At mid-game, one of the quickest most articulate students said to me, “This is really hard. You think you know what people are going to say, but you really don’t.” A brief discussion on the importance of thinking through our actions and how they may affect other people ensued. I did it with my two most advanced classes. It was fascinating watching them make connections with their real lives in Spanish. Language was the vehicle to express opinions and think about life.
The Problem with CI
Jeffrey Sachs was asked what the difference between people in Norway and in the U.S. was. He responded that people in Norway are happy and
4 thoughts on “Do You Keep Secrets From Your Friends?”
Ever since I read your entry, Jody, I have been jotting down values-type questions for my 4AP class. I can’t wait to try it out. My next step will be to do the same for my 3rd and 2nd year. Coincidentally the theme of the school yearbook this year is “A School Year of Secrets”. People were encouraged to anonymously submit secrets that are sprinkled throughout. It’s very engaging. Great idea! Thanks.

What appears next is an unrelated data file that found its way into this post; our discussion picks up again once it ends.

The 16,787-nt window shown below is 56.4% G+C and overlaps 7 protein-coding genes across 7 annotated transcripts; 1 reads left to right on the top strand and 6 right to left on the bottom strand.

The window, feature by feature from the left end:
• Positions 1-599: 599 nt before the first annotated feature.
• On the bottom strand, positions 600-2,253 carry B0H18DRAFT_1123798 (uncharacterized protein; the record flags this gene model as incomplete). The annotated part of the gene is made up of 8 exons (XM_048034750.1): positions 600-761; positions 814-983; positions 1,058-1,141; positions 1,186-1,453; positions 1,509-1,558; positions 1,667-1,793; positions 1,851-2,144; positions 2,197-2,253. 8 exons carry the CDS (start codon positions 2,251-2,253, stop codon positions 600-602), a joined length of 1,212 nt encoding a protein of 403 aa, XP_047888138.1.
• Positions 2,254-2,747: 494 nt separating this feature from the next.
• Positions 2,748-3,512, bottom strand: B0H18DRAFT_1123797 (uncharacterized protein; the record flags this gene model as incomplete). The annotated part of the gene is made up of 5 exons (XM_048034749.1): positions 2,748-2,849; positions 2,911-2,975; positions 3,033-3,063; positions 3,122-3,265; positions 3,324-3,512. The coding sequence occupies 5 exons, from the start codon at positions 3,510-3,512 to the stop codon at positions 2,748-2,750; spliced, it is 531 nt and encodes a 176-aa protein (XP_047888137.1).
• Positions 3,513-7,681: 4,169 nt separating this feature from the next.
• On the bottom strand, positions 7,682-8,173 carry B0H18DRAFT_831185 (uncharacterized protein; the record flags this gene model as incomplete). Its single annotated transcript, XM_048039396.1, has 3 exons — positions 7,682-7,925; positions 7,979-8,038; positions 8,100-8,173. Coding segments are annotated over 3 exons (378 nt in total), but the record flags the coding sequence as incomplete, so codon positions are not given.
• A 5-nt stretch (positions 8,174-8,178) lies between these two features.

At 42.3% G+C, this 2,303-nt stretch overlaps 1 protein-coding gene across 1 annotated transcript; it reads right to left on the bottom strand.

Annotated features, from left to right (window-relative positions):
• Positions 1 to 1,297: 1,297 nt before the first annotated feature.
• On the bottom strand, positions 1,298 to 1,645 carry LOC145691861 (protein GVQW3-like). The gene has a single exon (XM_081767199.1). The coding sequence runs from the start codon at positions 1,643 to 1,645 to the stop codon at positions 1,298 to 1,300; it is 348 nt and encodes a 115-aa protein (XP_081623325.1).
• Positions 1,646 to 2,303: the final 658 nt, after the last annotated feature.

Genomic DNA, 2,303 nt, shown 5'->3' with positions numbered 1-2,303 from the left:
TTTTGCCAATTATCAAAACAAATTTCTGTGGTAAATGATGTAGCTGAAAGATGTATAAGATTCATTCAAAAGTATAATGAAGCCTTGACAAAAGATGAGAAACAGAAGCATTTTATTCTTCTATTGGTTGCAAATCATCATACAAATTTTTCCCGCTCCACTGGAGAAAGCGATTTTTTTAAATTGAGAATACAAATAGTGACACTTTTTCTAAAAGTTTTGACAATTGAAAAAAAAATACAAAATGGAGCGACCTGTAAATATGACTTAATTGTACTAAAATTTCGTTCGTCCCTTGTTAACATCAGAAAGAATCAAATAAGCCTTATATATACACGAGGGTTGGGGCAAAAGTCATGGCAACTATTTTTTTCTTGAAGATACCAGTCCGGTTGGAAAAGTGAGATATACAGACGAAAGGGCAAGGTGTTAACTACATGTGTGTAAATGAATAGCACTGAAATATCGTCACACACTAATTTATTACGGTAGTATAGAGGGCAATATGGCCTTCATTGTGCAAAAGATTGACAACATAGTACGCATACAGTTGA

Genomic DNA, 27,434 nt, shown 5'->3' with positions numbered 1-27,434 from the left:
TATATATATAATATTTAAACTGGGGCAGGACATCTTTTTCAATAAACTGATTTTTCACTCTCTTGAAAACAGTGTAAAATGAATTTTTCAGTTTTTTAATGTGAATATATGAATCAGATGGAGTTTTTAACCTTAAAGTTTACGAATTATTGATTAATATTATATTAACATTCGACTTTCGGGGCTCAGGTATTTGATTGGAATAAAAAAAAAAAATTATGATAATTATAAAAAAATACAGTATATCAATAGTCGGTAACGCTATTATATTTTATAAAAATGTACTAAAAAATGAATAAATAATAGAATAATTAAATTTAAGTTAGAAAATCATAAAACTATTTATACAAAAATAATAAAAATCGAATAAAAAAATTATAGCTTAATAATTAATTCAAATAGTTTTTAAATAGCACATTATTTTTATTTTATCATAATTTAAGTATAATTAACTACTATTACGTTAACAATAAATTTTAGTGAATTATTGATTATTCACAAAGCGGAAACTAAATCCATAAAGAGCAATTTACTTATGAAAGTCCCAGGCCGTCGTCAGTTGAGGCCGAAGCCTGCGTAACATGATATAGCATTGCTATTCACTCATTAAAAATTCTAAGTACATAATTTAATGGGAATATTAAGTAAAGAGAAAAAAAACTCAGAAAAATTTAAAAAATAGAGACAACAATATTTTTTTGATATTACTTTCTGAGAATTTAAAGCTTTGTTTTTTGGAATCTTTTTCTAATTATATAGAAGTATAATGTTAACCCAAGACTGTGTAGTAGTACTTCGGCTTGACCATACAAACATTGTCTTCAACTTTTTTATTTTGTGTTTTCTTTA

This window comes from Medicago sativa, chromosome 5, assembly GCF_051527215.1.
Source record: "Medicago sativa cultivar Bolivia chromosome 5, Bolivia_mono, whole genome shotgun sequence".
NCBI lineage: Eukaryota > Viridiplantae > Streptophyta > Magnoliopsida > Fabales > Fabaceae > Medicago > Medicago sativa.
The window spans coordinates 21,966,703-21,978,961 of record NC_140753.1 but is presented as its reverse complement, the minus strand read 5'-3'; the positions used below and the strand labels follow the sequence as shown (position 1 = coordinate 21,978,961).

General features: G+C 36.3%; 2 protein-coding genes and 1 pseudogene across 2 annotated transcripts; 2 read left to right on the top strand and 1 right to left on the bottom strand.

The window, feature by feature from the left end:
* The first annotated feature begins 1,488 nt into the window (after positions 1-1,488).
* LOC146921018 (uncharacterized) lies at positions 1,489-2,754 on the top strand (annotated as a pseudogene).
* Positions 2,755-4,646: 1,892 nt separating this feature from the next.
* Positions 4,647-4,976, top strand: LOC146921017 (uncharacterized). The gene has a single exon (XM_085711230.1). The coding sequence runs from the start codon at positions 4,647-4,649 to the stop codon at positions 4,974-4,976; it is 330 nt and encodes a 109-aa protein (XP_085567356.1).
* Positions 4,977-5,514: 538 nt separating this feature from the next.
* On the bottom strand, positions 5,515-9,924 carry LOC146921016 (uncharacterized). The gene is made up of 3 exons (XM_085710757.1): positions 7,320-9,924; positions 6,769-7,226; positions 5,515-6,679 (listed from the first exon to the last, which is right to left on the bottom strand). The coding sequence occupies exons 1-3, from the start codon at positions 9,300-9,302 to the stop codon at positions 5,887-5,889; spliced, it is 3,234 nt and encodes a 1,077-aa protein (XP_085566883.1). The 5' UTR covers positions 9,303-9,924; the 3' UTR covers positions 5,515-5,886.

A while ago, I picked up a game called Scruples at the second hand store for a dollar. There are lots of little situations like this listed (some of them not appropriate for class, so they have to be screened) and I sometimes pull one out for a discussion. Jody, I’m encouraged to hear that there are some difficult and complex evaluative discussions going on, all in Spanish! in your class.
> It was fascinating watching them make connections with their real lives in Spanish. Language was the vehicle to express opinions and think about life.
I just love this summary, the good questions above it, and this whole practice Jody describes. Why? Because it’s centered on real stuff people care about and “get invested in”. Like what is good and what is evil and why? What is correct and incorrect? Who says? The good boy or the bad girl? Or vice versa?